Why Should you Get Tested for HIV

Recent studies conducted by many experts have revealed that over 200,000 American citizens are HIV positive, but only a few of them know that they are suffering from this dangerous illness. This means that a number of HIV infected persons may be spreading the disease without their knowledge.

Making HIV testing a routine process will certainly solve this issue. This is the reason why many health care providers and medical practitioners advise people to undergo an HIV testing. If you doubt that you have fallen prey to this severe illness, then you should immediately undergo a test and take the necessary precautions. Besides, taking an early HIV test helps to diagnose the issue at an early stage (that is, before HIV gets transformed it to full blown AIDS), which will make sure that you don’t spread the disease to your loved ones or to anyone else.

Many health care centers are determined to stop the spread of this disease by making HIV testing a lot more accessible to people of every race, sexual orientation, and age. In fact, testing for HIV has become a lot more convenient and faster over the last few years and there are plenty of options available to you currently.

The Different Tests for HIV

When HIV affects someone, their immune system develops antibodies to fight and overcome the infection. Most of the HIV tests that you find today actually test for HIV antibodies. If the tests reveal that there are HIV antibodies on his/her immune system, then we can conclude that the person is HIV infected.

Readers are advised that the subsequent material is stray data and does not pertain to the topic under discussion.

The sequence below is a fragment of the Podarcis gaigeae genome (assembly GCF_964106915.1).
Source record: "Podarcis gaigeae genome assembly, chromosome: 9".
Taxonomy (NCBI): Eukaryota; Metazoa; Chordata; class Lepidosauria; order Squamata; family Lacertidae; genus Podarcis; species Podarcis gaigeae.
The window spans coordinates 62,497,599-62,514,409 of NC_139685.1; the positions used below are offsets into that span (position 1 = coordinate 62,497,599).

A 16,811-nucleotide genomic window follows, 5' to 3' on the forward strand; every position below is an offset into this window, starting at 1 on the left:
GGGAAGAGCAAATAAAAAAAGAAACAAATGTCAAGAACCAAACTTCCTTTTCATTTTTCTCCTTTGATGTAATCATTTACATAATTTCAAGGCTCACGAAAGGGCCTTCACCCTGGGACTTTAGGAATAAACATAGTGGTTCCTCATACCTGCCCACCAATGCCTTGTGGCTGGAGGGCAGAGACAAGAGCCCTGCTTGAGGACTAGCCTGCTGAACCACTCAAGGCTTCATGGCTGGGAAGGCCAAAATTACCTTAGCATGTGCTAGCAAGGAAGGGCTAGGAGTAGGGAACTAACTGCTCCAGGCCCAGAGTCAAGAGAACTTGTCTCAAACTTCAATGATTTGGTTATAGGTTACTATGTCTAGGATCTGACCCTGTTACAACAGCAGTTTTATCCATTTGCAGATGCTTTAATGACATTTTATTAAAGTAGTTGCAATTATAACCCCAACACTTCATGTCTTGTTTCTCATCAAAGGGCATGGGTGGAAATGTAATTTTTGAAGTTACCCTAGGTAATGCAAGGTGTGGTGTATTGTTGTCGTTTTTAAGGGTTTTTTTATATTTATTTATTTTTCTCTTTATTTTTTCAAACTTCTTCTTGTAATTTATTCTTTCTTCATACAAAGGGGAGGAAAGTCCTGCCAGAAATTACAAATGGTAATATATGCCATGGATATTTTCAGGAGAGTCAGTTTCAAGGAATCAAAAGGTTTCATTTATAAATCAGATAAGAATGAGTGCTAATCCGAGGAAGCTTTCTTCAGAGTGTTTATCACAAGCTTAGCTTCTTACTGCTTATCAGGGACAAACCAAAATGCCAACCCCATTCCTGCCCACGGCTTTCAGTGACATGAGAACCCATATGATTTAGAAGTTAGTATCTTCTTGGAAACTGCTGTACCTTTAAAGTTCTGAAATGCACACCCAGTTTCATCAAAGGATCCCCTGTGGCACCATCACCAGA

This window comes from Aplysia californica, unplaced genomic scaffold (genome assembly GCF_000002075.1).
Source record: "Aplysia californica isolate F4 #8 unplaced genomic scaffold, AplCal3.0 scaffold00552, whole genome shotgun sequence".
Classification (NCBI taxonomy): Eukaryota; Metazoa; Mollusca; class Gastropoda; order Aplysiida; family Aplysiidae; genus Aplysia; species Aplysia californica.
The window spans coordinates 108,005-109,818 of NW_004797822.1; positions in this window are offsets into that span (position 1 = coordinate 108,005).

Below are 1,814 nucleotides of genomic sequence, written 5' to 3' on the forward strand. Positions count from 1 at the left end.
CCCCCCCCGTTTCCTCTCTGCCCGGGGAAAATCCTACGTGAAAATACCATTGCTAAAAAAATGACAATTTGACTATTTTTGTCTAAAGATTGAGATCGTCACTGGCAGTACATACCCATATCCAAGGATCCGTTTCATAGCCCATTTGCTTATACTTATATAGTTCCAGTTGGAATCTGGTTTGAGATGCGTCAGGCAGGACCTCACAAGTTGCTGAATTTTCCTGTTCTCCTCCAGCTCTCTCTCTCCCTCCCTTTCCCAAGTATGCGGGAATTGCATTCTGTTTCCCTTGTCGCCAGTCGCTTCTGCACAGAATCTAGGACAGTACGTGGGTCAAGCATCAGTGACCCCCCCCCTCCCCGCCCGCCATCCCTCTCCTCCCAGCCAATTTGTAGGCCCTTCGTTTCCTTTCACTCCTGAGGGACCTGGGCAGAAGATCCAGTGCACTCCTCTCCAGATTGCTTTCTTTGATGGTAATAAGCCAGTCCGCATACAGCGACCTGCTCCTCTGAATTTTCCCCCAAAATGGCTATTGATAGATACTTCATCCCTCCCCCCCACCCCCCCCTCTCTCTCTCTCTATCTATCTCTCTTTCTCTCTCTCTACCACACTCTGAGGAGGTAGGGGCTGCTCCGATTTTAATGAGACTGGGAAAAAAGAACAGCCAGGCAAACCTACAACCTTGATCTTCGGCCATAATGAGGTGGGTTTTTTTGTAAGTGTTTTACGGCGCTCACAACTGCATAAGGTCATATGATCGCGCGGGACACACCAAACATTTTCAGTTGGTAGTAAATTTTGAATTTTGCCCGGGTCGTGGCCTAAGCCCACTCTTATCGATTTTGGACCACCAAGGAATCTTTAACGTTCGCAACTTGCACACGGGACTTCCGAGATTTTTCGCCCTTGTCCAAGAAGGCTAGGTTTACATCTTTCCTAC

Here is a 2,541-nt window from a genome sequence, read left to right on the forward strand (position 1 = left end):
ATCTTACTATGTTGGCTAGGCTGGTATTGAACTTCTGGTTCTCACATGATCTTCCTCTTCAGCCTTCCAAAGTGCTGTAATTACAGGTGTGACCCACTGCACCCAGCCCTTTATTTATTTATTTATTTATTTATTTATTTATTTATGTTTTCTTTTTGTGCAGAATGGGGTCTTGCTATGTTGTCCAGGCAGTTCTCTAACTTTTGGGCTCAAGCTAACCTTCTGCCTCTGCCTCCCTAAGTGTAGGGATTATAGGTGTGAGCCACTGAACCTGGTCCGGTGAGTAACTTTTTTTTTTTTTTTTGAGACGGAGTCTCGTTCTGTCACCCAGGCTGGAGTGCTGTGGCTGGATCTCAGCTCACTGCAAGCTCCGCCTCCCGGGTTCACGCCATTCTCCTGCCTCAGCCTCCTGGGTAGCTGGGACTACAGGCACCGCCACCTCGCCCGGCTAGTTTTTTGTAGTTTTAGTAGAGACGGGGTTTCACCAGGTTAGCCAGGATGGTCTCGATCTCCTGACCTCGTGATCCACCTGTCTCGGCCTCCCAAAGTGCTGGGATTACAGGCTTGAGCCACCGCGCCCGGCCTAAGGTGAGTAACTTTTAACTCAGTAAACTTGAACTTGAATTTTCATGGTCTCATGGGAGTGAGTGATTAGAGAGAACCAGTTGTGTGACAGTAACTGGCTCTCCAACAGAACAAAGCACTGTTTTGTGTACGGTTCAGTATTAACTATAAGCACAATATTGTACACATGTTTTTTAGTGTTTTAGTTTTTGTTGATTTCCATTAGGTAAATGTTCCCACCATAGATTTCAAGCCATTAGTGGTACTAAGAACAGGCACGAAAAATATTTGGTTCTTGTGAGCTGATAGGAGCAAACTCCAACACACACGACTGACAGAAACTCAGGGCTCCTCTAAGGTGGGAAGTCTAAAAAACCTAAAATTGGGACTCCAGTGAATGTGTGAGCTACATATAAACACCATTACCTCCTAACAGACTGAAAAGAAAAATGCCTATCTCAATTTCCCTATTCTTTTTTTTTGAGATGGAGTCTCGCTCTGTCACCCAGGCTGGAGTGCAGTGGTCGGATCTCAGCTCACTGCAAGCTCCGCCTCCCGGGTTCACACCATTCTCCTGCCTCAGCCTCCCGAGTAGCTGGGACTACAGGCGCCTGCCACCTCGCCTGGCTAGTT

On the other hand, there is another HIV test, that is capable of detecting the HIV virus itself, and it is commonly known as RNA test. It is significant to not that RNA testing are much less common and they are a lot more expensive when compared to other HIV tests. However, RNA testing is capable of detecting HIV much earlier than all other antibody tests.

Other HIV tests available to you include oral swab and blood tests for diagnosing HIV infection. There are also urine tests for HIV, although health care providers and medical practitioners rarely use them. No matter what the test is, the procedure and results will be kept confidential and revealed only to the person, or as requested by him/her.